Jlin


(Copyright © 2018 Piero Scaruffi | Terms of Use )
Dark Energy (2015), 7.5/10
Black Origami (2017), 6.5/10
Links:

Indiana's female black producer Jlin (Jerrilynn Patton) popularized Chicago's street dance "footwork". Dark Energy (Planet Mu, 2015), released a few months after footwork pioneer DJ Rashad had died of an overdose, concocts a dense jungle of ultrasound beats and syllabic samples, borrowing not only from electronic dance music but also from the techniques of "concrete" music and free-form collage. Jlin assembles a vast percussive palette and uses it to compose a wordless thriller, never brutal but always nerve-wracking. Patton's work on rhythm evokes Ikue Mori's Garden (1996) more than the dancefloor of Squarepusher, and her work on vocals belongs to a tradition that harkens back to Morton Subotnick's Touch and Karlheinz Stockhausen's Hymnen. The opener, Black Ballet, is misleading: Michael Nyman's symphonic minimalism coupled with abstract vocals; but the gothic fervor is emblematic of the rest. Machine-gun polyrhythms and chopped Indian melodies fuel Unknown Tongues, a more typical sonic assault. The marching androids and Ethiopian percussionists of the brief Black Diamond and the swarms of titanium bees vibrating like thousands of tiny earthquakes in Expand (a collaboration with Holly Herndon) forge a new form of ballet. Sometimes Jlin abandons the emphasis and retreats into subtlety: more than a soundtrack to sex, Erotic Heat (a 2011 track) sounds like a collage of inaudible noise picked up by a microscopic microphone inside an electric circuit. The propulsive dadaist pantomime Infrared and the bouncing elastic distorted Ra that seems to elaborate on it are as linear as Jlin can get. The album's pathos peaks with the psychodrama for intricate industrial beats and random sinister voices Guantanamo and with the chaotic psychodrama Abnormal Restriction.

Much of the original frenzy is lost on Black Origami (Planet Mu, 2017), a much more conventional work of electronic dance music with ethnic influences (perhaps the effect of working with India-based choreographer Avril Stormy Unger). Black Origami sounds like a session with fourth-world trumpeter Jon Hassell and a Cuban percussionist Mongo Santamaria. Alas, few of the other pieces manage to integrate the exotic instruments in a creative manner. Mostly we get a parade of tedious exotic sketches like Nandi. Kyanite, an elegant but facile collage of vocal games, is the footwork equivalent of the chill room. A volley of randomly pounding beats cannot rescue Hatshepsut from its lack of both energy and imagination. Carbon 7 (161) sounds like a passable remix of Pink Floyd's Money. Holy Child, a collaboration with minimalist composer William Basinski, fills the pulsating soundscape with floating imploring female voices. Even more "ambient" in spirit is the brief Calcination, not too far from Enya 's new-age music. After a while, the Afro-cuban percussions and the sampled "pan-cultural" voices become routine and lose their charming power. Flirting with hip-hop on Never Created Never Destroyed (a collaboration with rapper Dope Saint Jude) does not help, although the song ends up being a cute send-up of the genre. Even 1%, another Herndon collaboration, fails to build momentum after having thrown into the mix an arsenal of vocal and percussive tools. Thankfully, the album closes with the apocalyptic shamanic dance Challenge, but it's a case of too little too late. This album sounds like a retreat into safe territory. If Dark Energy was a relentless nightmare, Black Origami is the diligent homework of an aspiring ethnographer.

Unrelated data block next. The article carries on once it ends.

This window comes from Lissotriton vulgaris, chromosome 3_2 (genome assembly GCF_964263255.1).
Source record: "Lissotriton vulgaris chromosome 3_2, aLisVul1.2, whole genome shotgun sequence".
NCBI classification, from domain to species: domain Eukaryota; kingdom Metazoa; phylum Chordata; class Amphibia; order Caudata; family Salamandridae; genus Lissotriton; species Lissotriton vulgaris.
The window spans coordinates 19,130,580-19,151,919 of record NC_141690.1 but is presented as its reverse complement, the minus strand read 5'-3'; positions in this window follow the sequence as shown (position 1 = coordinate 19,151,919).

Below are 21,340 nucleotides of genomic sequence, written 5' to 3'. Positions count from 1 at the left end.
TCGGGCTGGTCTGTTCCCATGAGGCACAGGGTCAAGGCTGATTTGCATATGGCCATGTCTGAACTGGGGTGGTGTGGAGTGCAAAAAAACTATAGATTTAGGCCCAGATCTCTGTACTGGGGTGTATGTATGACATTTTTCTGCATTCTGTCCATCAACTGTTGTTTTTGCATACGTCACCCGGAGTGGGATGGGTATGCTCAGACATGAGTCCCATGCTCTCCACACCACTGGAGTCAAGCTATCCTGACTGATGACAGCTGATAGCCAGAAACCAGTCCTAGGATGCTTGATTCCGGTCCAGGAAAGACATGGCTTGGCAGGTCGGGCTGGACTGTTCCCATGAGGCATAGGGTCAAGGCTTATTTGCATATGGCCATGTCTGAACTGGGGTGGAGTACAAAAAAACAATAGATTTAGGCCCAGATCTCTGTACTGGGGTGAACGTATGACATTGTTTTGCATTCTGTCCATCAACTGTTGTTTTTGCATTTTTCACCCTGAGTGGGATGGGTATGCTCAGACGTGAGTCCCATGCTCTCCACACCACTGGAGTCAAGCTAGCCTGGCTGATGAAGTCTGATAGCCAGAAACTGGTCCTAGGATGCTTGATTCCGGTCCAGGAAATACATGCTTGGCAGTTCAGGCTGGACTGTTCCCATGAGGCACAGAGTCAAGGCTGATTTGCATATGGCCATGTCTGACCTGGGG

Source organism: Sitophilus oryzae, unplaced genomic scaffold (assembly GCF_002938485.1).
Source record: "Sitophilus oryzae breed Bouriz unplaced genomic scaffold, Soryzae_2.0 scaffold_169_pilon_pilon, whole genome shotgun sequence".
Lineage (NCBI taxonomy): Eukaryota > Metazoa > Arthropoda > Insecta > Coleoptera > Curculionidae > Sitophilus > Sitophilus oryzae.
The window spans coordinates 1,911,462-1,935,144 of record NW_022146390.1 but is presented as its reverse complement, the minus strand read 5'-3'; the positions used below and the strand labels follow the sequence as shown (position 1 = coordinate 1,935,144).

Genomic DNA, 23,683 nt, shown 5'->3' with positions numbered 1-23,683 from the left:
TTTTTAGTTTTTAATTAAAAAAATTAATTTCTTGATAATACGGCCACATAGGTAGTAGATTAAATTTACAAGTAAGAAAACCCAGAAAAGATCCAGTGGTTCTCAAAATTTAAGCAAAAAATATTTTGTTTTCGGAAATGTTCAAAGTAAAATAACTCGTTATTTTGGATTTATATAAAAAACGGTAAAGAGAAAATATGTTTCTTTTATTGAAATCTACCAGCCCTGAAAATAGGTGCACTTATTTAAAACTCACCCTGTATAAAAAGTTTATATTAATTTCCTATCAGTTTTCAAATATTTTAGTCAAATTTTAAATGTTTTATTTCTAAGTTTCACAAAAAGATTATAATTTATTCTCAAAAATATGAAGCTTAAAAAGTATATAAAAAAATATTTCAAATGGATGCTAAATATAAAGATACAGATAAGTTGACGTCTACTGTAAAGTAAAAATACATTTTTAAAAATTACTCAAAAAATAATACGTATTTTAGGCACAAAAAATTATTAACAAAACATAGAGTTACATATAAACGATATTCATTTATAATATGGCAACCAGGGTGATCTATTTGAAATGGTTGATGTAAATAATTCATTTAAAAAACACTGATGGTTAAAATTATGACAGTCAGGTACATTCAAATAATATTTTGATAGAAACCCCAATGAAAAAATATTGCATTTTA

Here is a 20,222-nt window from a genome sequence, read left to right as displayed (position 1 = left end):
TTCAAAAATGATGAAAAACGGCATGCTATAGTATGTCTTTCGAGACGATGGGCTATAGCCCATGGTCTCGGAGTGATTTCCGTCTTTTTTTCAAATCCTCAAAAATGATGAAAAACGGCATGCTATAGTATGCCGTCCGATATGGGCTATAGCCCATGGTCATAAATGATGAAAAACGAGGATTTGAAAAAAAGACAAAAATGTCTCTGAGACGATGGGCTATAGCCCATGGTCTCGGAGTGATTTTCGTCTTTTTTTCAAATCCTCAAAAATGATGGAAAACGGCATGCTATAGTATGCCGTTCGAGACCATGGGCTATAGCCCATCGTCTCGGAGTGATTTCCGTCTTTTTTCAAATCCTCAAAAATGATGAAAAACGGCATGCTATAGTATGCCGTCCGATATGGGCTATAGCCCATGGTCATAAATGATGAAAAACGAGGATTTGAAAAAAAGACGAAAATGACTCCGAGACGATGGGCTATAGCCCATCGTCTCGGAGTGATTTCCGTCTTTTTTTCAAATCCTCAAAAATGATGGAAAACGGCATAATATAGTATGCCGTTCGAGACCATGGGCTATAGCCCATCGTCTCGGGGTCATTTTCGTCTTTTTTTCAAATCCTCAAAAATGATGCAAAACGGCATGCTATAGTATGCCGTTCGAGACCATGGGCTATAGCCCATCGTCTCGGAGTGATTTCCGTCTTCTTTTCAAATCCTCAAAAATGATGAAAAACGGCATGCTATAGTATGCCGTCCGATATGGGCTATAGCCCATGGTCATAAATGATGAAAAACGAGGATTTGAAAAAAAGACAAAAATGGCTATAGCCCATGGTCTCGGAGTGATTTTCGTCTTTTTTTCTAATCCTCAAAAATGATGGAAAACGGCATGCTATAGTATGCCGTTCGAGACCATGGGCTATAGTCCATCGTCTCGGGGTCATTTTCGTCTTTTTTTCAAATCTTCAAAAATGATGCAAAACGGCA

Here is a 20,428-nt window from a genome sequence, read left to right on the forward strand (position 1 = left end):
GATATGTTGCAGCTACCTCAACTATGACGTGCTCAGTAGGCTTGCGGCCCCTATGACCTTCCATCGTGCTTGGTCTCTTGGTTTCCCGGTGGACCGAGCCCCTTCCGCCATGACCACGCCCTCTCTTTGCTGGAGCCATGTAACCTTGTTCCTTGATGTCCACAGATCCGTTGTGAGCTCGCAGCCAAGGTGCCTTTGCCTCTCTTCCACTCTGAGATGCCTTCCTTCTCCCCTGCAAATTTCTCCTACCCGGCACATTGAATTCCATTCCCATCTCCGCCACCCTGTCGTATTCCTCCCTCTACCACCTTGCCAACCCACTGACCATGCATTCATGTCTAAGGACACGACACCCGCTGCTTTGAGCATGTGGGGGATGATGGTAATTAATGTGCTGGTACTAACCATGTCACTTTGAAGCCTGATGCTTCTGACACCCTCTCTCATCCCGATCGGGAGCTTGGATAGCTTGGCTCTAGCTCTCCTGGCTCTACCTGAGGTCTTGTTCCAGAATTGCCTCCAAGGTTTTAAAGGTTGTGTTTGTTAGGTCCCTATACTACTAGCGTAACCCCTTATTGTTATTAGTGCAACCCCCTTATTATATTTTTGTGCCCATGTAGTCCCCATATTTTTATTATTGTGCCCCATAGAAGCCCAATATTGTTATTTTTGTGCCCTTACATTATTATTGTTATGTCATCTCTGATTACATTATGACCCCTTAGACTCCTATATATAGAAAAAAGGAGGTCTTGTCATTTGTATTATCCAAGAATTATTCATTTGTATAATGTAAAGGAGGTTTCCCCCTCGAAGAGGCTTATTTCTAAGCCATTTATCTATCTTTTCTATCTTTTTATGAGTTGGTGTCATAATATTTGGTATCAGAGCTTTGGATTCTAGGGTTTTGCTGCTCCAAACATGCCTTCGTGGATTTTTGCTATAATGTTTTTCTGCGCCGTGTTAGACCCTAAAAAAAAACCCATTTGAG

(Copyright © 2016 Piero Scaruffi | Terms of use )
(Translation by/ Tradotto da xxx)

Se sei interessato a tradurre questo testo, contattami